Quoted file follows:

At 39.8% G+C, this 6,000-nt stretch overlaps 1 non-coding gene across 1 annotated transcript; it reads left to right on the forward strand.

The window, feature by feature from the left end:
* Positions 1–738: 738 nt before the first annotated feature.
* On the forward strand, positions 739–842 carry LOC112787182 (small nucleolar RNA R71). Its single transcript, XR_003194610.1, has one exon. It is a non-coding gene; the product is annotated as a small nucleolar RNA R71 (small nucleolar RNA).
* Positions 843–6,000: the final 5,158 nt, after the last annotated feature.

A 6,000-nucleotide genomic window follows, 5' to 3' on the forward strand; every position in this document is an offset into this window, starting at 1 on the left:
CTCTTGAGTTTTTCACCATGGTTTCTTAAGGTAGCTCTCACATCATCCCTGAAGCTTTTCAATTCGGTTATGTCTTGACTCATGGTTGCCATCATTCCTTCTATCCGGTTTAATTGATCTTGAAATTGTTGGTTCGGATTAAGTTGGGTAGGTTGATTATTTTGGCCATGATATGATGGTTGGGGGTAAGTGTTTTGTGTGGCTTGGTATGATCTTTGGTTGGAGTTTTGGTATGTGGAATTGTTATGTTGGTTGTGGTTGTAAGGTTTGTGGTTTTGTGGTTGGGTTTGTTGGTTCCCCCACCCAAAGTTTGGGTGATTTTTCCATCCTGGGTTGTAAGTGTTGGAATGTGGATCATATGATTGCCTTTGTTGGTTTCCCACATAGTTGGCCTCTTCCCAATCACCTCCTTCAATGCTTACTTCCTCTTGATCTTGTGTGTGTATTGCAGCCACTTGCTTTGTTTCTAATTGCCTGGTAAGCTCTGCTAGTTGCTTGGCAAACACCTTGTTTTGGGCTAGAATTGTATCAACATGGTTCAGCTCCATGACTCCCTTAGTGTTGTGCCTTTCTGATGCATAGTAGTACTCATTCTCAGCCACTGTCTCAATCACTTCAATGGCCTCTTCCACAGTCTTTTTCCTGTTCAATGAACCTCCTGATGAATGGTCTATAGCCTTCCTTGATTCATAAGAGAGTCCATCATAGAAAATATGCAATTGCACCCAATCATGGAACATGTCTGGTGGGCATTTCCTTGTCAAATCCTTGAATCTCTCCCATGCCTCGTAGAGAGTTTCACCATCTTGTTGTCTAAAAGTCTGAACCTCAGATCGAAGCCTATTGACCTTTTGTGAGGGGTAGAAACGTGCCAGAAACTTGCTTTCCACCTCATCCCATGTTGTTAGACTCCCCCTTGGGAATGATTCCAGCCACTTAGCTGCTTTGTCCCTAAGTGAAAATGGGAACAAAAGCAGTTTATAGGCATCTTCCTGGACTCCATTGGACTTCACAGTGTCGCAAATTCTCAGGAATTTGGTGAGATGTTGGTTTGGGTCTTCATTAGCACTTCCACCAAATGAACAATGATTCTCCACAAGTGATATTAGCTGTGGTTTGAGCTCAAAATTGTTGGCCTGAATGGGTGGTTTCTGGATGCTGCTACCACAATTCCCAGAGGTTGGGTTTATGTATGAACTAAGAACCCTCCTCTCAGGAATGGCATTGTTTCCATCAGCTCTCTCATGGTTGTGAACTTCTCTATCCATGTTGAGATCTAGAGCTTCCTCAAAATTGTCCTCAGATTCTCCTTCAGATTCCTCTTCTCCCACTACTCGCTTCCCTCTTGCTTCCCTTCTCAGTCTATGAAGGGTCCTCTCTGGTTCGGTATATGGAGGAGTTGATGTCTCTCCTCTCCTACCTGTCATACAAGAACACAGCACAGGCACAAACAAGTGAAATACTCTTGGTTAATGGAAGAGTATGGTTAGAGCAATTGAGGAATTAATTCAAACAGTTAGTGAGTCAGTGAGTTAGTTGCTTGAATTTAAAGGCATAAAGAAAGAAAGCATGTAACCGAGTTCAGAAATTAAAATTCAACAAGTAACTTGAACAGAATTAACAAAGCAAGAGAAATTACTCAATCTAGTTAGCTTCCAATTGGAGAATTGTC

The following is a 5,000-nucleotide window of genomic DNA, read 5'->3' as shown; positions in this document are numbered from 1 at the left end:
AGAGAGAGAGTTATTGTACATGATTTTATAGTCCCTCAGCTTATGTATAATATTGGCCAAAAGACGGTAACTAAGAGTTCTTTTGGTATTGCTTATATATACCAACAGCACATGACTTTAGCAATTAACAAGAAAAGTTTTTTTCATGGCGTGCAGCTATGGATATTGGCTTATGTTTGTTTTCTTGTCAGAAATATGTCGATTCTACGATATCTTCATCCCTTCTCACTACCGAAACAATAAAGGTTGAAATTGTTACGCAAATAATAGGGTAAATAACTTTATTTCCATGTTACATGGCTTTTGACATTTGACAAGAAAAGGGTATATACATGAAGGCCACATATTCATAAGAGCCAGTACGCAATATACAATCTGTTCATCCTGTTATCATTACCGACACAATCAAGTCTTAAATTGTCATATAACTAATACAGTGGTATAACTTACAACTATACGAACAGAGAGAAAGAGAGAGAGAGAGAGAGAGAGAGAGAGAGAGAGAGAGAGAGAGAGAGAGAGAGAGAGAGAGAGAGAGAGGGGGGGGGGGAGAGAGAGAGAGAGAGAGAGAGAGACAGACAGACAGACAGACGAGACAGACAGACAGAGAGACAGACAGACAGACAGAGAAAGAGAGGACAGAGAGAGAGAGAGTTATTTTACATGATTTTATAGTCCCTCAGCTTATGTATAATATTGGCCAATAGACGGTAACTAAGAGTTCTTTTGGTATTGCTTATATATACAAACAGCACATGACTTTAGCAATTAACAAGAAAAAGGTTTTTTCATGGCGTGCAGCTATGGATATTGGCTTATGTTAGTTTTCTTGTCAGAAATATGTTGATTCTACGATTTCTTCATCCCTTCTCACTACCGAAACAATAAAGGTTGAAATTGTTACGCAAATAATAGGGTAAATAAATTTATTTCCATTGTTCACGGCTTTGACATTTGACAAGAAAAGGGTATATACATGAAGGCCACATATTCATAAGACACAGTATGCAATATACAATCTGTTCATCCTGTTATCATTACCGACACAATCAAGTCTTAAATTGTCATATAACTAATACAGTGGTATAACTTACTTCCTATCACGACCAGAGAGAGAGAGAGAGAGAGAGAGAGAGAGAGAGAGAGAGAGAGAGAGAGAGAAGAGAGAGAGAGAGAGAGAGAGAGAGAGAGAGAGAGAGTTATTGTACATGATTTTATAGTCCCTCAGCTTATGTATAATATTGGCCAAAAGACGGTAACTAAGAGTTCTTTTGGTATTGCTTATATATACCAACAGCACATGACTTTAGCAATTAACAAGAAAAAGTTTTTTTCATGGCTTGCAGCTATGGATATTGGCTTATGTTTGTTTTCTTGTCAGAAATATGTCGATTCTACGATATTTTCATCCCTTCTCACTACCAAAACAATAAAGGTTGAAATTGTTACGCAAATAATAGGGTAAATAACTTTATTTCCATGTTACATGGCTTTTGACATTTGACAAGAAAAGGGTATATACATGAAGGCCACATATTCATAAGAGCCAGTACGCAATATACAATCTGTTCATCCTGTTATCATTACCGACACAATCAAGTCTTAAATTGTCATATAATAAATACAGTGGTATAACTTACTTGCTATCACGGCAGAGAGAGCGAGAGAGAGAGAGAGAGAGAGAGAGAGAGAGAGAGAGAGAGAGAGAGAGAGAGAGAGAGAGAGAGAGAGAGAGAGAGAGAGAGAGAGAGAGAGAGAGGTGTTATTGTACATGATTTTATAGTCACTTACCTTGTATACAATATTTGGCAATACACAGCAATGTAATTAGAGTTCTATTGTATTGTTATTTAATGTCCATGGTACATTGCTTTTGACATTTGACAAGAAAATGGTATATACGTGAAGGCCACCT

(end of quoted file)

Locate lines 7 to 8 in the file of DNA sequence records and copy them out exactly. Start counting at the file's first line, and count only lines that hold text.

CTCTTGAGTTTTTCACCATGGTTTCTTAAGGTAGCTCTCACATCATCCCTGAAGCTTTTCAATTCGGTTATGTCTTGACTCATGGTTGCCATCATTCCTTCTATCCGGTTTAATTGATCTTGAAATTGTTGGTTCGGATTAAGTTGGGTAGGTTGATTATTTTGGCCATGATATGATGGTTGGGGGTAAGTGTTTTGTGTGGCTTGGTATGATCTTTGGTTGGAGTTTTGGTATGTGGAATTGTTATGTTGGTTGTGGTTGTAAGGTTTGTGGTTTTGTGGTTGGGTTTGTTGGTTCCCCCACCCAAAGTTTGGGTGATTTTTCCATCCTGGGTTGTAAGTGTTGGAATGTGGATCATATGATTGCCTTTGTTGGTTTCCCACATAGTTGGCCTCTTCCCAATCACCTCCTTCAATGCTTACTTCCTCTTGATCTTGTGTGTGTATTGCAGCCACTTGCTTTGTTTCTAATTGCCTGGTAAGCTCTGCTAGTTGCTTGGCAAACACCTTGTTTTGGGCTAGAATTGTATCAACATGGTTCAGCTCCATGACTCCCTTAGTGTTGTGCCTTTCTGATGCATAGTAGTACTCATTCTCAGCCACTGTCTCAATCACTTCAATGGCCTCTTCCACAGTCTTTTTCCTGTTCAATGAACCTCCTGATGAATGGTCTATAGCCTTCCTTGATTCATAAGAGAGTCCATCATAGAAAATATGCAATTGCACCCAATCATGGAACATGTCTGGTGGGCATTTCCTTGTCAAATCCTTGAATCTCTCCCATGCCTCGTAGAGAGTTTCACCATCTTGTTGTCTAAAAGTCTGAACCTCAGATCGAAGCCTATTGACCTTTTGTGAGGGGTAGAAACGTGCCAGAAACTTGCTTTCCACCTCATCCCATGTTGTTAGACTCCCCCTTGGGAATGATTCCAGCCACTTAGCTGCTTTGTCCCTAAGTGAAAATGGGAACAAAAGCAGTTTATAGGCATCTTCCTGGACTCCATTGGACTTCACAGTGTCGCAAATTCTCAGGAATTTGGTGAGATGTTGGTTTGGGTCTTCATTAGCACTTCCACCAAATGAACAATGATTCTCCACAAGTGATATTAGCTGTGGTTTGAGCTCAAAATTGTTGGCCTGAATGGGTGGTTTCTGGATGCTGCTACCACAATTCCCAGAGGTTGGGTTTATGTATGAACTAAGAACCCTCCTCTCAGGAATGGCATTGTTTCCATCAGCTCTCTCATGGTTGTGAACTTCTCTATCCATGTTGAGATCTAGAGCTTCCTCAAAATTGTCCTCAGATTCTCCTTCAGATTCCTCTTCTCCCACTACTCGCTTCCCTCTTGCTTCCCTTCTCAGTCTATGAAGGGTCCTCTCTGGTTCGGTATATGGAGGAGTTGATGTCTCTCCTCTCCTACCTGTCATACAAGAACACAGCACAGGCACAAACAAGTGAAATACTCTTGGTTAATGGAAGAGTATGGTTAGAGCAATTGAGGAATTAATTCAAACAGTTAGTGAGTCAGTGAGTTAGTTGCTTGAATTTAAAGGCATAAAGAAAGAAAGCATGTAACCGAGTTCAGAAATTAAAATTCAACAAGTAACTTGAACAGAATTAACAAAGCAAGAGAAATTACTCAATCTAGTTAGCTTCCAATTGGAGAATTGTC

The following is a 5,000-nucleotide window of genomic DNA, read 5'->3' as shown; positions in this document are numbered from 1 at the left end: